Birdwatching Dot Com
Birdwatching Dot Com Newsletter Early Winter Birding
January 2008

Greetings,

Wind has been blowing the snow around in drifts, and everything is white. My bird feeders are in tremendous demand. Every time I go outside I see delicate tracks of juncos and goldfinches on the snow-dusted stone walk. A
fitting start to the new year. And here at Birdwatching Dot Com, we're celebrating the new year with some great sales and close-outs.

in this issue
  • Project FeederWatch
  • Small Victory
  • Ask Diane where birds sleep
  • How 8 is more than 10

  • Small Victory
    Downy Woodpecker

    The downy woodpecker is tiny as woodpeckers go. It's about the size of a sparrow, and its bill is short — not long and powerful like most woodpeckers'. But the downy is no pushover.

    Bigger birds can chase it from the feeder. Give it a competitor its own size, though, and we may see a different story.


    Ask Diane where birds sleep
    diane100

    Dear Diane: I just about freeze when I go out to fill my bird feeders. And I wonder where the birds go at night. Why don't they freeze to death?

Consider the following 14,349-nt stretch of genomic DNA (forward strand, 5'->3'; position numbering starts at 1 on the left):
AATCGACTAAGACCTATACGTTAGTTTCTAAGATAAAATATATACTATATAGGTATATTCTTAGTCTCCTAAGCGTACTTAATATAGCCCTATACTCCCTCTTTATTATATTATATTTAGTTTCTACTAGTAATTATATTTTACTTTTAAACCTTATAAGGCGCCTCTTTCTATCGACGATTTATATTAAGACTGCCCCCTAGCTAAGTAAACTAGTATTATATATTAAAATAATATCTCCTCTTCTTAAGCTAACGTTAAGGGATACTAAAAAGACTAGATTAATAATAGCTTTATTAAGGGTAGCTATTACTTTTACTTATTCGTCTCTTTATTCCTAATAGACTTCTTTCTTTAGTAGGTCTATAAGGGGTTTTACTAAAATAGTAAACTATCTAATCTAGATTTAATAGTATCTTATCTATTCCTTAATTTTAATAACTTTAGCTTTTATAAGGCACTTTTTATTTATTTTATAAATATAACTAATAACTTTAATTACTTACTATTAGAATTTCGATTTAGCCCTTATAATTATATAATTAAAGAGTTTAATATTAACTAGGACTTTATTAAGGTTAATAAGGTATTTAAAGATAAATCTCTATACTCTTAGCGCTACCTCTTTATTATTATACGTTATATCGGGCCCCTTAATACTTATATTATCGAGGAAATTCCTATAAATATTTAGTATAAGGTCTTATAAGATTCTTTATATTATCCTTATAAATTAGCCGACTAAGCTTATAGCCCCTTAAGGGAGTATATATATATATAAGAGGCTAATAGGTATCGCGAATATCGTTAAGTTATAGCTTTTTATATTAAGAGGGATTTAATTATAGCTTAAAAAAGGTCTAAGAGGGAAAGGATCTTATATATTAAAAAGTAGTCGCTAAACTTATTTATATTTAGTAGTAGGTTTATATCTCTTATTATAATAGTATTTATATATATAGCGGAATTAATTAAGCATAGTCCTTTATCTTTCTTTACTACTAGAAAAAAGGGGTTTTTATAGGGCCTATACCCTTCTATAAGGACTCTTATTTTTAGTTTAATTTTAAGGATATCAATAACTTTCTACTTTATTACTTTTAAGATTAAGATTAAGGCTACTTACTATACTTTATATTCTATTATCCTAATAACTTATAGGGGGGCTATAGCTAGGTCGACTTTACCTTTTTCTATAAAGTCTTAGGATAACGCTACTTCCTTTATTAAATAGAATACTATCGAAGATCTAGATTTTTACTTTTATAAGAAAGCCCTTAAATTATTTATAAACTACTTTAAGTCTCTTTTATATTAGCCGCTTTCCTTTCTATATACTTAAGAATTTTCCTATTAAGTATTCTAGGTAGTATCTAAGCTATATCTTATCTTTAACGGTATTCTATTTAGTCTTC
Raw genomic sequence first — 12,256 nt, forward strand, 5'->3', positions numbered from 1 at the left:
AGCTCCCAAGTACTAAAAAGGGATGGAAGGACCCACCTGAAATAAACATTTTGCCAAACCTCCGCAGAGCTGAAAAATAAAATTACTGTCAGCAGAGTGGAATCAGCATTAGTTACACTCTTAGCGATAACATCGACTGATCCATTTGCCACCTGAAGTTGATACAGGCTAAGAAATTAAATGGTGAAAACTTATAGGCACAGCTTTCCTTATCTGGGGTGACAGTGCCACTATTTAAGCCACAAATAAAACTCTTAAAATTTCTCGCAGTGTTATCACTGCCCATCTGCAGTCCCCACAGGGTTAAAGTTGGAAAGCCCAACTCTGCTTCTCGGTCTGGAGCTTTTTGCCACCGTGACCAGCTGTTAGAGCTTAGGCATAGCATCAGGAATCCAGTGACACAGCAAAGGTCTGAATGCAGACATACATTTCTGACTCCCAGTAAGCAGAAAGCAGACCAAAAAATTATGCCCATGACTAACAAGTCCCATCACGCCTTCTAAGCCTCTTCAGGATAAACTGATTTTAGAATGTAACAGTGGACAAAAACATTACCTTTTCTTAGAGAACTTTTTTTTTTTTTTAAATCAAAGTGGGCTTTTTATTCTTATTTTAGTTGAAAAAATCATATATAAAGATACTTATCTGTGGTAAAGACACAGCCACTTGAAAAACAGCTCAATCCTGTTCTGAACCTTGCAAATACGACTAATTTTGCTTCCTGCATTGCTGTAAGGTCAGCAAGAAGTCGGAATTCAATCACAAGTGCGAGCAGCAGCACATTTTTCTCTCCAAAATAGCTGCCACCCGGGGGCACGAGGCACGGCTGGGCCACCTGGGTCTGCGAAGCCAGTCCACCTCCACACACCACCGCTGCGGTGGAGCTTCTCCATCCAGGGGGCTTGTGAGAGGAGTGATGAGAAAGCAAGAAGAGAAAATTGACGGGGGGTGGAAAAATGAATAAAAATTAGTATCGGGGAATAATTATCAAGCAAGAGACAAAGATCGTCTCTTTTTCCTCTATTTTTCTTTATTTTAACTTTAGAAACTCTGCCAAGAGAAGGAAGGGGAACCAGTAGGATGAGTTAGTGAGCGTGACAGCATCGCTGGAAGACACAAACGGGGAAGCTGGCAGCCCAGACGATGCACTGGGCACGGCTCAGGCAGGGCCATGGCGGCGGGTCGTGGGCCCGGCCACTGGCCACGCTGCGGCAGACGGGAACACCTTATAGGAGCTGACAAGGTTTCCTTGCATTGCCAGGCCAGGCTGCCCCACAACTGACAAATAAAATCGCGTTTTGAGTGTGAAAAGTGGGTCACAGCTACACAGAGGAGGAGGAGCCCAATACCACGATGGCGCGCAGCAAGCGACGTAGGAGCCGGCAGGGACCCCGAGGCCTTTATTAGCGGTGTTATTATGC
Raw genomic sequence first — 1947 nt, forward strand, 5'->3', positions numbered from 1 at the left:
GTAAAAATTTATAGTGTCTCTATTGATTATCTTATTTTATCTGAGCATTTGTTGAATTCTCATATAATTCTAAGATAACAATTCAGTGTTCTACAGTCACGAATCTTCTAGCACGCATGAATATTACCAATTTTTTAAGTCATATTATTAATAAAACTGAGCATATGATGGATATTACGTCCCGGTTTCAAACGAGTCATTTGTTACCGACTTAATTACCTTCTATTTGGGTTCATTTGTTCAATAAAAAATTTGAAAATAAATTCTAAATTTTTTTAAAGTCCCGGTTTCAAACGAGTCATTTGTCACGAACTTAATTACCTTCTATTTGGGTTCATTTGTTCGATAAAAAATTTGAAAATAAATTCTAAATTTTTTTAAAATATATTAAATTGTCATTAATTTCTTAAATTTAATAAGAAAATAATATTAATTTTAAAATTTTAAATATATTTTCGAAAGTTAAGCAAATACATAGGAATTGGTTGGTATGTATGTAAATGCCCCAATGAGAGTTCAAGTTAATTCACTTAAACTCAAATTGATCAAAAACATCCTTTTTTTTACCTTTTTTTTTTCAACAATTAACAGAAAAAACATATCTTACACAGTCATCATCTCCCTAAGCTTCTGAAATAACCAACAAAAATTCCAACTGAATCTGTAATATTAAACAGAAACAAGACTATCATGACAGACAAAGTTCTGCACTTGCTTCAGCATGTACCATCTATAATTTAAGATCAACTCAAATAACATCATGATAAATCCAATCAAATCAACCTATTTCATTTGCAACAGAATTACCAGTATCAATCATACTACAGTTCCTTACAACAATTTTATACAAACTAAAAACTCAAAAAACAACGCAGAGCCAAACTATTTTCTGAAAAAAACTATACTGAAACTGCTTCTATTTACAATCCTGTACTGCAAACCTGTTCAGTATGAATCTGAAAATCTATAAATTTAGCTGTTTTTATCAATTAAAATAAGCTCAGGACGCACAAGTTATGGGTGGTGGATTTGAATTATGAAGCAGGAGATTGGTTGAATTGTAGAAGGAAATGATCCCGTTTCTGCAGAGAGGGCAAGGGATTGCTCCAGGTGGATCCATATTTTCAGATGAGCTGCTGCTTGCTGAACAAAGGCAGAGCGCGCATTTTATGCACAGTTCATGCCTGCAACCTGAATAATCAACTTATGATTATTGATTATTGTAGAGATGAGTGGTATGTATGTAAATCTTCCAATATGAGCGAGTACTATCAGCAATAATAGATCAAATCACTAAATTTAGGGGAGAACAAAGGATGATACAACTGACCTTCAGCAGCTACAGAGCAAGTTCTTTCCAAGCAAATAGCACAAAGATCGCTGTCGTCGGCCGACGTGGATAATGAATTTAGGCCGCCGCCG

— Tiffany D., Portland, OR

    It is pretty amazing, that a wild bird whose whole body is an inch thick can preserve enough warmth to survive a winter night. How do they do it? Here are some of their favorite ways of making it through the night.


    How 8 is more than 10

    A 10-power binocular makes things look 25% taller and wider than does an 8-power binocular. Sometimes people assume that means it will let them see better.

    Not necessarily. Here are three reasons why you might see more with an 8-power than with a 10-power binocular. (Especially if you wear glasses.)


    Photos are copyright Michael and Diane Porter, 2007-2008.

    Project FeederWatch
    Project FeederWatch

    Every winter, birdwatchers in North America count the birds at their bird feeders. They report their findings to the Cornell Lab of Ornithology.

    The results of Project FeederWatch let us see how our backyard birds fit into the big picture. Which birds are becoming scarce? Which are increasing? What special birds should we be watching for?

    Be part of science and have a lot of fun. The cost, $15, goes to support the Lab of Ornithology.

    Learn more / sign up
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